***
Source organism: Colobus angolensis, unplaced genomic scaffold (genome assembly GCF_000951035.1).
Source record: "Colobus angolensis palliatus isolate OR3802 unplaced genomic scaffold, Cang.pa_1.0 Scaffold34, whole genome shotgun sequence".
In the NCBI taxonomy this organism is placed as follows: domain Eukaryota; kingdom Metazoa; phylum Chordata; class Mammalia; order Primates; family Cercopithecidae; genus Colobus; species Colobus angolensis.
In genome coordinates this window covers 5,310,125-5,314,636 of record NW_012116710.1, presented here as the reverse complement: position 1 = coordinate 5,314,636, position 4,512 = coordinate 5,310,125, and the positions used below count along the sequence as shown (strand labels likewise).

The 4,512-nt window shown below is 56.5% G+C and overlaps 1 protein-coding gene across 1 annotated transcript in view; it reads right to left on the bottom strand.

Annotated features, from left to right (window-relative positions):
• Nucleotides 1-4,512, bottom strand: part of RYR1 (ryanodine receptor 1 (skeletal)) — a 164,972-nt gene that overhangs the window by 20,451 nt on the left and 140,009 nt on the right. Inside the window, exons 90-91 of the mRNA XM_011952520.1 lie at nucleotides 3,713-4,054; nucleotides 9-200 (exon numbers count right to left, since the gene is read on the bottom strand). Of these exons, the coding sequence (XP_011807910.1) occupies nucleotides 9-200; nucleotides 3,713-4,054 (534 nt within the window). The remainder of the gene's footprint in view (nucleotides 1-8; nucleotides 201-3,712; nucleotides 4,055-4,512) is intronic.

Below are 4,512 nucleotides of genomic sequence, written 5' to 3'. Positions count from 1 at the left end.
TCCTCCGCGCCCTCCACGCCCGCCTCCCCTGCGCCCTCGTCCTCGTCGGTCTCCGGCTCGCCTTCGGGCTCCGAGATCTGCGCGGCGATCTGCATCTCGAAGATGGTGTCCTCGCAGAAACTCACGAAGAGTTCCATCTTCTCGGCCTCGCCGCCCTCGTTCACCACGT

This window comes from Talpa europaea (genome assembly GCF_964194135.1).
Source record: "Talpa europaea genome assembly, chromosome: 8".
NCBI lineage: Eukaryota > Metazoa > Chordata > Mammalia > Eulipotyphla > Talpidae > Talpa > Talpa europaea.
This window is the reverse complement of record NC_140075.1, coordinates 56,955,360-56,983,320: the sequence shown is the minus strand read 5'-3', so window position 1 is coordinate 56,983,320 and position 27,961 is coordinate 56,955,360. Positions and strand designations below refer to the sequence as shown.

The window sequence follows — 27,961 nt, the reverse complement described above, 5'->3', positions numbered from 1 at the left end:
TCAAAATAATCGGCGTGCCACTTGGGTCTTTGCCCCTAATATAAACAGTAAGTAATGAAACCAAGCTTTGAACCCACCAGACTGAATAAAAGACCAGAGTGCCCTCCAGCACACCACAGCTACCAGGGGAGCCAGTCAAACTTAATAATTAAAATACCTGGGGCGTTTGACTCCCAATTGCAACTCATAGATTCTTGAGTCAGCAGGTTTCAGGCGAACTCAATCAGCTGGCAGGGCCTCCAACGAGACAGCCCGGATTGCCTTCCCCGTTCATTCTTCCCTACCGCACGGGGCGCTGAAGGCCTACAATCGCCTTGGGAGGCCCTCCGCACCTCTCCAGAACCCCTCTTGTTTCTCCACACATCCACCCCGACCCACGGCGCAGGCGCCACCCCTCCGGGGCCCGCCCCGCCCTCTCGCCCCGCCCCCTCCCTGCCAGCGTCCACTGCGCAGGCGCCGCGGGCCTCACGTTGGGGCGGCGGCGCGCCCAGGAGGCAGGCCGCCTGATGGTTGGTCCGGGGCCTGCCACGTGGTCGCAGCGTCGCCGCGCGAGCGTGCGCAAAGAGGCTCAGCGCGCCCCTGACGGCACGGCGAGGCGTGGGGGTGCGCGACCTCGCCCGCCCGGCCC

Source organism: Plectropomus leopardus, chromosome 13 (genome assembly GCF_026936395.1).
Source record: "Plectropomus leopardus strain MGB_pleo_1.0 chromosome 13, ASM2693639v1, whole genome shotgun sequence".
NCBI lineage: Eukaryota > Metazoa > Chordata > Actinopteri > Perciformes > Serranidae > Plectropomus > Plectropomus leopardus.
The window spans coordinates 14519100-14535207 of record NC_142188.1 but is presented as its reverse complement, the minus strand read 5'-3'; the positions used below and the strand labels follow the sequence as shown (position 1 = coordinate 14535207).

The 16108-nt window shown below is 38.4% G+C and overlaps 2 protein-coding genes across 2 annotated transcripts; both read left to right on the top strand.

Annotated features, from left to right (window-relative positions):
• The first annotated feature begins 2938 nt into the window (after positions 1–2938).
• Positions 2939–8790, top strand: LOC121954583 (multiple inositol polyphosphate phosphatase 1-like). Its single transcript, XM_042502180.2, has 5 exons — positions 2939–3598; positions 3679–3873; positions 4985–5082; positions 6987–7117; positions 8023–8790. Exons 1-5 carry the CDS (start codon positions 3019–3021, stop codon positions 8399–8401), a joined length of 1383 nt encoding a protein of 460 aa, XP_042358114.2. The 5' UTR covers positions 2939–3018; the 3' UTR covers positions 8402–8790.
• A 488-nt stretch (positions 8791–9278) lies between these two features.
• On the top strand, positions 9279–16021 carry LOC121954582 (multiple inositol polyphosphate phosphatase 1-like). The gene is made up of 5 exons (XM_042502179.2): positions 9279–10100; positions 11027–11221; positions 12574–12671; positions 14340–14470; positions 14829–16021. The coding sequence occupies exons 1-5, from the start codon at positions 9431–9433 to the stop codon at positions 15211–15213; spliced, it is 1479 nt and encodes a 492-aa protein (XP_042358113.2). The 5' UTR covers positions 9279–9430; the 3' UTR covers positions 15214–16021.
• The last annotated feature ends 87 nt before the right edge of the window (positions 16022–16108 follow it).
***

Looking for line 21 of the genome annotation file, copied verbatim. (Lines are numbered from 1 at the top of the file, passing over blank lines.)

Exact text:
Annotated features, from left to right (window-relative positions):